February 14, 2012
The Coach of a Legend
By Sam Radetsky


The nature of CrossFit competition is changing and athletes, as they seek to gain an edge over their fellow competitors, are more and more turning to other people to program and coach for them. 

Of course, this is the norm in other sports, but historically competitive CrossFitters have programmed for themselves. Even among elite CrossFitters with coaches, 2011 Spirit of the Games winner Annie Sakamoto is outspoken in her appreciation for her coach, Gary Hirthler. 
At first glance Gary does not fit the characteristics of a typical CrossFit coach. Lean and soft-spoken, wearing a Costa Rican Imperial beer tee, Gary looks more like the archetypical Santa Cruz surfer. Then you listen to him talk about CrossFit, and his passion, knowledge, and commitment to his members are all readily apparent. And you realize that he is the coach of one of the fittest women on the planet, as well as the co-owner of an affiliate with one of the most impressive CrossFit pedigrees around--CrossFit Santa Cruz Central was founded by some of the most experienced trainers in CrossFit, including Annie and fellow ‘Nasty Girl’ Eva T.
Gary’s own pedigree is nearly as impressive. He started CrossFit more than six years ago at the old headquarters in Santa Cruz, and would train there every summer and on breaks from pursuing a degree in kinesiology. Graduating from college after the old HQ closed, Gary returned to working out at an affiliate with an eye toward becoming a trainer himself. Gary was always old school about his CrossFit training, focusing on General Physical Preparation as a foundation for life and sports, mainly surfing.
Gary says he never thought about being Annie’s coach. His transition from affiliate member to fellow trainer to personal coach was a gradual and organic process, rooted in his own abilities and Annie’s initially unrecognized need for a coach. Since Annie competed at last year’s NorCal Regionals on a whim, she had never seen the need for a coach, but Gary’s help, advice, and support at Regionals was so invaluable that she turned to him 100 percent in preparation for the Games.
After the 2011 CrossFit Games, where Annie placed 9th and won the coveted “Spirit of the Games” award, Gary and Annie made the decision to focus on a return trip to Carson, Calif., in 2012. Gary decided their first concentration needed to be strength. Annie is not a big athlete and the workouts seemed to be getting heavier and heavier. He put her on a basic strength program heavily influenced by kettlebell guru Pavel Tsatsouline’s “Power To The People,” which he says has been very successful. The closer Regionals looms, Gary says, the more Annie will shift from a dedicated strength program to straight CrossFit, with her weightlifting being done in WODs.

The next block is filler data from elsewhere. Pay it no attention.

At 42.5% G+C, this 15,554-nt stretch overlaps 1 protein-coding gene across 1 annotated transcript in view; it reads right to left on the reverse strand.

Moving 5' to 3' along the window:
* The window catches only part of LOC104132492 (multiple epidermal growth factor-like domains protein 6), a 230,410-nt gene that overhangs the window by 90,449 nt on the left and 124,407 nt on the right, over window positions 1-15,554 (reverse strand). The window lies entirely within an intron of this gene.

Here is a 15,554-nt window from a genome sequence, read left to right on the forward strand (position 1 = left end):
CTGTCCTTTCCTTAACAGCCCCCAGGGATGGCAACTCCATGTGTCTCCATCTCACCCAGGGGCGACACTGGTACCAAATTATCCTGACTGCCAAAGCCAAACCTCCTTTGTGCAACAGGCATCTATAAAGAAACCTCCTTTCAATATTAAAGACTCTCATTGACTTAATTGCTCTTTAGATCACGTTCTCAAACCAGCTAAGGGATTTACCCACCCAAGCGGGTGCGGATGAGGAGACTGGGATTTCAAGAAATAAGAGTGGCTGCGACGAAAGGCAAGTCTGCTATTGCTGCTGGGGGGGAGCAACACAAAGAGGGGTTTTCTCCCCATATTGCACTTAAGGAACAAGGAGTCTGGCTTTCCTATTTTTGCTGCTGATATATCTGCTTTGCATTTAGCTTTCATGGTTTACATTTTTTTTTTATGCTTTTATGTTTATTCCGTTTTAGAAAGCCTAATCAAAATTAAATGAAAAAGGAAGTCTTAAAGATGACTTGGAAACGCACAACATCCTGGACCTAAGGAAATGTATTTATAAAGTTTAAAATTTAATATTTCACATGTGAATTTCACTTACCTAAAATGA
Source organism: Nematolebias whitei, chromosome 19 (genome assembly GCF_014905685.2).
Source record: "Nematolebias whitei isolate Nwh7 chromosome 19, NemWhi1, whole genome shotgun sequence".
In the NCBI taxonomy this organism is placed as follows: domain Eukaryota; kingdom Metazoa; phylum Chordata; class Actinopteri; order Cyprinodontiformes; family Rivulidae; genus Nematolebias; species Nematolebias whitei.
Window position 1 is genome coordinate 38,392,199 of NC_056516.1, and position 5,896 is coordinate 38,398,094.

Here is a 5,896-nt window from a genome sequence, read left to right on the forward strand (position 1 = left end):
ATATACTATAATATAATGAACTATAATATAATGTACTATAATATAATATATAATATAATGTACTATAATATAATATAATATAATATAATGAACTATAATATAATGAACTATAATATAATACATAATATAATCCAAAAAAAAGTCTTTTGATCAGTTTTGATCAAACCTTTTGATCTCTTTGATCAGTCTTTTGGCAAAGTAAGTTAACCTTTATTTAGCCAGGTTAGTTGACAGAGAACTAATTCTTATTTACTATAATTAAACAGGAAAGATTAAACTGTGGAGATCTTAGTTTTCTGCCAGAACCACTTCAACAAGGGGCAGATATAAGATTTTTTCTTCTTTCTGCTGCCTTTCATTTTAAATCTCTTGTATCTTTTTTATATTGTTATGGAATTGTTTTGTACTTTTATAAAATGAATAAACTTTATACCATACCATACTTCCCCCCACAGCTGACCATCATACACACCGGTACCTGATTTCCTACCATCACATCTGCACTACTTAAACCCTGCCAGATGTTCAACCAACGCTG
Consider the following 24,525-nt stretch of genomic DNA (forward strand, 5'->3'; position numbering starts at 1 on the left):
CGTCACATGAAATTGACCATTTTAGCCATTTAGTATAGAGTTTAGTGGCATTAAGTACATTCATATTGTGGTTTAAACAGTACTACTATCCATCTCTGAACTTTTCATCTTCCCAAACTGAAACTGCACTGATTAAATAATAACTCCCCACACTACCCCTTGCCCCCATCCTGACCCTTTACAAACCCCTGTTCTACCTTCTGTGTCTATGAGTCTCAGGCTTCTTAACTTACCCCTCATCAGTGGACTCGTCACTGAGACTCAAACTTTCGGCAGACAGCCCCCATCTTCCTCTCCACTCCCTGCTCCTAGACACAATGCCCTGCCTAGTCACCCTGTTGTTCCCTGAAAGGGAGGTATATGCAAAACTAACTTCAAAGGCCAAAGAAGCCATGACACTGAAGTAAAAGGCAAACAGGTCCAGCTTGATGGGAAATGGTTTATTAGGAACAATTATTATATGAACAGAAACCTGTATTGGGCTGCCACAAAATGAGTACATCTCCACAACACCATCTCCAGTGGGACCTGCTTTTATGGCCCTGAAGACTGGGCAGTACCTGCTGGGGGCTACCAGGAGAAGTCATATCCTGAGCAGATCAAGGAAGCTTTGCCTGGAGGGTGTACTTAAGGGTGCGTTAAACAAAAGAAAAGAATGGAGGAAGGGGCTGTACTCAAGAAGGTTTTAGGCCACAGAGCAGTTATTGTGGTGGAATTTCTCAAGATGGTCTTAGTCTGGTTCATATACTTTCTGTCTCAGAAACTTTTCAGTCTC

According to Annie, working with Gary is totally different than her early training with CrossFit co-founder Lauren Glassman, her first coach. With Lauren, Annie was part of a class, where now she has a deep one-on-one relationship with Gary.  “Gary knows just how to play me,” she says, adding that she wants “eyes on, not just a distant but famous coach.”  Looking back over her many years in CrossFit, Annie says that coaching a competitive CrossFitter “is much more difficult than teaching CrossFit in the old days. More in-depth, but more varied.” A good coach “needs a broad eye and mindset, but still retains the CrossFit fundamentals.”
Programming for Annie has been a real learning experience, Gary says. Gary has teaching experience and a degree in human movement, and he “researches, studies, and thinks about CrossFit a lot,” but the difficulties involved in programming for a Games athlete need to be experienced to be understood. Added is the fact that Annie is 36 years old, with different recovery and volume capacities than her competitors, the majority are much younger. Current Games champion Annie Thorisdottir is 22.  
Being the coach of a well-known athlete can be very nerve-wracking, with an enormous amount of pressure. Gary says working with Annie was “intimidating at first”, but he never felt any real pressure. “It’s only pressure if I feel it’s pressure,” he says. 
This year, with greater expectations and greater publicity, it is harder to have that mindset. Gary acknowledges that it is “easier said than done,” but both Annie and Gary are trying always to remember that if Annie doesn’t go to the Games, “so what? The gym will be the same. Take it all away, we are just doing our thing.”